What’s in a name and does it affect the value of your home if you live in Slack Bottom or Booze?
Location is everything but is it worth enduring sniggers, titters or jeers when you divulge your address?
The owners of Elderberry cottages and barn in Booze, a beautiful rural hamlet in Arkengarthdale, have just put the historic property on the market and will almost certainly have to endure a few wisecracks. They’ll also have to explain that the place name has nothing to do with alcohol and is thought to originate from the old Anglo Saxon words “hus” and “boga”, aka “house on the bend”, although it is only half a mile from the Red Lion at Langthwaite.
Its proximity to the pub will be a selling point as will the remote and peaceful location, up a track that the Post Office once deemed too steep to deliver to. The £300,000 asking price, which includes two cottages and a barn in need of renovation, is also a big draw.
Estate agent Richard Thompson, of Marcus Alderson’s Richmond office, says having a Booze address won’t dissuade buyers. “There is a certain cachet that comes with an interesting name, though buyers may be put off by living somewhere like Loose Bottom in East Sussex.”
Yorkshire is a hotspot for unusual place names. They range from tongue twisters like Ugglebarnby, near York, and Yockenthwaite in Wharfedale to Wetwang, near Driffield, which sounds a bit rude but translates as “wet field.” There’s Bedlam, near Harrogate, which is actually serene and has nothing to do with a lunatic asylum. It derives from the old English “botlum”, or “at the buildings”.
Jump, near Barnsley, got its name after a stream that local miners had to jump to gain access to the village. Sexhow, near Stokesley, is thought to have started life as Saxhoe and a Google search for it doesn’t bring up anything unsavoury unlike Shagg, near East Lulworth in Dorset. You’re fairly safe with the “bottoms”, which always raise a smile, especially Slack Bottom, near Hebden Bridge
“At least it makes people laugh,” says one resident who is pleased that she doesn’t live in Scratchy Bottom or Shitterton, both in Dorset and the top two in a 2012 poll for “Britain’s worst place names”.
Fryup, an idyllic hamlet in Great Fryup Dale, near Whitby, is a crowd-pleaser and is said to take its name from the old English Frig Hop. Frige was an Anglo-Saxon goddess and hop was a small valley.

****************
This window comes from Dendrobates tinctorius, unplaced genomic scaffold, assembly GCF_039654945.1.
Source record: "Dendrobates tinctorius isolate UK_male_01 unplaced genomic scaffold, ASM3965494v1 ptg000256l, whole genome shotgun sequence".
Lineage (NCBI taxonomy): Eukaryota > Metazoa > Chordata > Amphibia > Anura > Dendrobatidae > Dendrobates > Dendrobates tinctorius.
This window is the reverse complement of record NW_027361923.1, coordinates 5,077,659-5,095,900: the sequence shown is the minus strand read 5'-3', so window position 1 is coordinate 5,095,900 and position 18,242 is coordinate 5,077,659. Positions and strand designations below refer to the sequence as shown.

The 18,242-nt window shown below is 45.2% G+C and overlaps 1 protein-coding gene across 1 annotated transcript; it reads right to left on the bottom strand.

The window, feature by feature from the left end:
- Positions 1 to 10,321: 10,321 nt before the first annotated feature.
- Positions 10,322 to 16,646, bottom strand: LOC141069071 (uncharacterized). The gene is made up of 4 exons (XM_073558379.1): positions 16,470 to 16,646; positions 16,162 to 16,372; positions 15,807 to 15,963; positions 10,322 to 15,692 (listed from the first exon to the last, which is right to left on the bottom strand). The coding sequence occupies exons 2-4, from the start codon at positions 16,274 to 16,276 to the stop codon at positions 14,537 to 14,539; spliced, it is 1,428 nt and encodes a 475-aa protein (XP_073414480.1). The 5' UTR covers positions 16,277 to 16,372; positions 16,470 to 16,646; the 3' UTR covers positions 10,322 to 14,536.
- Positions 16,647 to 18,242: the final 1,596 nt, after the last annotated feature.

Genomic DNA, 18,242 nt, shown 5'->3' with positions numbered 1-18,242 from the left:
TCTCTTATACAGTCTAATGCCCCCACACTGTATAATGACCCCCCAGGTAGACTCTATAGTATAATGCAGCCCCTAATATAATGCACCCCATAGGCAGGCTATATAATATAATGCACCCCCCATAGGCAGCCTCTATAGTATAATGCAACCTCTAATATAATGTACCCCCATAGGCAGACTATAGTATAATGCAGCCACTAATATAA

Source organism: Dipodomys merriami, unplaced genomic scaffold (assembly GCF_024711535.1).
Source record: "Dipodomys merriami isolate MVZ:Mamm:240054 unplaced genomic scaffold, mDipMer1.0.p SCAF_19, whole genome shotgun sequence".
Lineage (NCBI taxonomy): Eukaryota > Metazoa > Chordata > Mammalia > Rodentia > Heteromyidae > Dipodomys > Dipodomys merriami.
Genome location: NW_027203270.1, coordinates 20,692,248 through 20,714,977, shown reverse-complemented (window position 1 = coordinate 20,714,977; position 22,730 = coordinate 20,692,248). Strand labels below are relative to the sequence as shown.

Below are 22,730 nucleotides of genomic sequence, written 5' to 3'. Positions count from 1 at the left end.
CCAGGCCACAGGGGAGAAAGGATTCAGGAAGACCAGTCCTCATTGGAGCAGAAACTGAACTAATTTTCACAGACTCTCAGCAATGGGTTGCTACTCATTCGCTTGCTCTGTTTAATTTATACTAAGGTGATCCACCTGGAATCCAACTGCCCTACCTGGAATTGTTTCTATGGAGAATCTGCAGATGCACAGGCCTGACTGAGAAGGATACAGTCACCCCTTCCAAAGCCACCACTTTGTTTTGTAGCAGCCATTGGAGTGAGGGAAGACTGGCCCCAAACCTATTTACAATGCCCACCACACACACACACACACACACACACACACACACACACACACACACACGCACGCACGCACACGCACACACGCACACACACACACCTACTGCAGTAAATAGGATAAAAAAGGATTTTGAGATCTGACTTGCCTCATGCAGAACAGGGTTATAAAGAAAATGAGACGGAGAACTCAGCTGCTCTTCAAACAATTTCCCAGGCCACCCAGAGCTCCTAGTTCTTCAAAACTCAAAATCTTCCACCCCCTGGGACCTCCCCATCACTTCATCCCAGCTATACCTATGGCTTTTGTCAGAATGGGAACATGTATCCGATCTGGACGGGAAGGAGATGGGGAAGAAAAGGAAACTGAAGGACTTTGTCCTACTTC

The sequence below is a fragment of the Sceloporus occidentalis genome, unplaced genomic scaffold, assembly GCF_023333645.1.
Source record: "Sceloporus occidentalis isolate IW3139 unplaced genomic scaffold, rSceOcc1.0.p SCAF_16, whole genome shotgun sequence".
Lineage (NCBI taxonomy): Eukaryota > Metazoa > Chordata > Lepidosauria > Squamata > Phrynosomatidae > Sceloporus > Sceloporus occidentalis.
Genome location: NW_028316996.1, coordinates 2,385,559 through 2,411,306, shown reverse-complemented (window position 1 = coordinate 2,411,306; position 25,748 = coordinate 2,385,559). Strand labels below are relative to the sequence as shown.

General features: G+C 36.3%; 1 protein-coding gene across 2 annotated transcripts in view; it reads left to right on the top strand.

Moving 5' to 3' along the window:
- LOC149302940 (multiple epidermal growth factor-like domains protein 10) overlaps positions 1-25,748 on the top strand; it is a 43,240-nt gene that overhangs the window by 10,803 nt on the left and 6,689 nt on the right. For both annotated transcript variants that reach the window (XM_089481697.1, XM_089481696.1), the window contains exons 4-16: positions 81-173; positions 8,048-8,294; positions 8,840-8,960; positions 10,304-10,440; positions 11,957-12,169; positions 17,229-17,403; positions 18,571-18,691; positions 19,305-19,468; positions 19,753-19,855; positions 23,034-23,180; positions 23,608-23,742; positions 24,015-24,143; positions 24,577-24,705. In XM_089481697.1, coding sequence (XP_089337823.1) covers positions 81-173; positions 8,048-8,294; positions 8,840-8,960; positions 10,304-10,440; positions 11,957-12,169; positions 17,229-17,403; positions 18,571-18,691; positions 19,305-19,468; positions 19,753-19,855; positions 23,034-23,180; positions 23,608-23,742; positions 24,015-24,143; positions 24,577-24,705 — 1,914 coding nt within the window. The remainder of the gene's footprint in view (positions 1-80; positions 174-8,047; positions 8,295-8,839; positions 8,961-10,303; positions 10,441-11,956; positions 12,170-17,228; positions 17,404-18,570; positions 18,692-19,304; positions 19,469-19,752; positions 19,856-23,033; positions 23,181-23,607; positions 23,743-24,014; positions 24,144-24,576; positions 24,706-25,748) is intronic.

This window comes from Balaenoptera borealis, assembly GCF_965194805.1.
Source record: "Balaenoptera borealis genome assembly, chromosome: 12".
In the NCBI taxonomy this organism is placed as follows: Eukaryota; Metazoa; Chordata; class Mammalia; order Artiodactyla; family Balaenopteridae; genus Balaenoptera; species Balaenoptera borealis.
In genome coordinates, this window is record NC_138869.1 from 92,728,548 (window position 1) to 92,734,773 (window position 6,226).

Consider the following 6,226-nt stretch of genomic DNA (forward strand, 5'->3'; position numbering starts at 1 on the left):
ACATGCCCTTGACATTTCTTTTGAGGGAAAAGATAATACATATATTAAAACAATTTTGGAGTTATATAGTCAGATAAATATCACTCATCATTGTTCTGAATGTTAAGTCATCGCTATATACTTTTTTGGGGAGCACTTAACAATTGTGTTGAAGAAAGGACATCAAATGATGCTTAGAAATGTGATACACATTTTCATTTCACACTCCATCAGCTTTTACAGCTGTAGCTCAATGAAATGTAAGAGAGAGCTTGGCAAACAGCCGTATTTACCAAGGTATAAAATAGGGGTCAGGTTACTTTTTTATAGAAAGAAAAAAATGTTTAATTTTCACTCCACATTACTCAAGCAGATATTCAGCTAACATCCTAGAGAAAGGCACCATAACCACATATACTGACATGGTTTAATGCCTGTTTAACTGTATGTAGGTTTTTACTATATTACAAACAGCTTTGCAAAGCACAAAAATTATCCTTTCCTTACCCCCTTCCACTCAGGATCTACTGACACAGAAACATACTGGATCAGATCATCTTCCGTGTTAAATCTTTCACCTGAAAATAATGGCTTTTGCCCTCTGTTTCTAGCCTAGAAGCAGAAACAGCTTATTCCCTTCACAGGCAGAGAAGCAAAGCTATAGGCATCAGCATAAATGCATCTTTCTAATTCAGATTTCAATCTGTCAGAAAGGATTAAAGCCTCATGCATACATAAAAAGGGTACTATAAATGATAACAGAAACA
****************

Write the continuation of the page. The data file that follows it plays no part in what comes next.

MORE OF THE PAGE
The Land of Nod, near Holme on Spalding Moor, is another place with happy connotations but is said to come from the Bible as Genesis 4:16 reads, “So Cain went out from the presence of the Lord and lived and dwelt in the land of Nod, on the east of Eden.” Crackpot in Swaledale comes from the Viking word “pot” meaning a deep hole and the old English kraka, or crow, according to Paul Chrystal, author of the book, “The Place Names of Yorkshire”.
“Yorkshire has some wonderful place names. The oldest stretch back into the mists of time before the Romans. Others are from the Roman period, the Anglo-Saxon period, the Viking years, or date from after the Norman Conquest. They’re like the fingerprints of our ancestors, lying across the land.
He adds that the language of the ancients is most often found in the names of hills and rivers. The Nidd is olde English for brilliant while Wharfe translates as winding and Ure means strong.
Paul’s book also includes pub and street names and the strangest is Whip ma whop ma gate in York, which Paul says is a mash-up of Latin, Anglo-Saxon, Norse, early English, early French and Norman French.
Some say it was the place where dogs called whappets were whipped on St Luke’s Day.
It possibly tops the lot when it comes to unusual Yorkshire place names, unless you know better. If you do, drop us a line at firstname.lastname@example.org,.uk
*The Place Names of Yorkshire by Paul Chrystal is published by Stenlake, priced £15.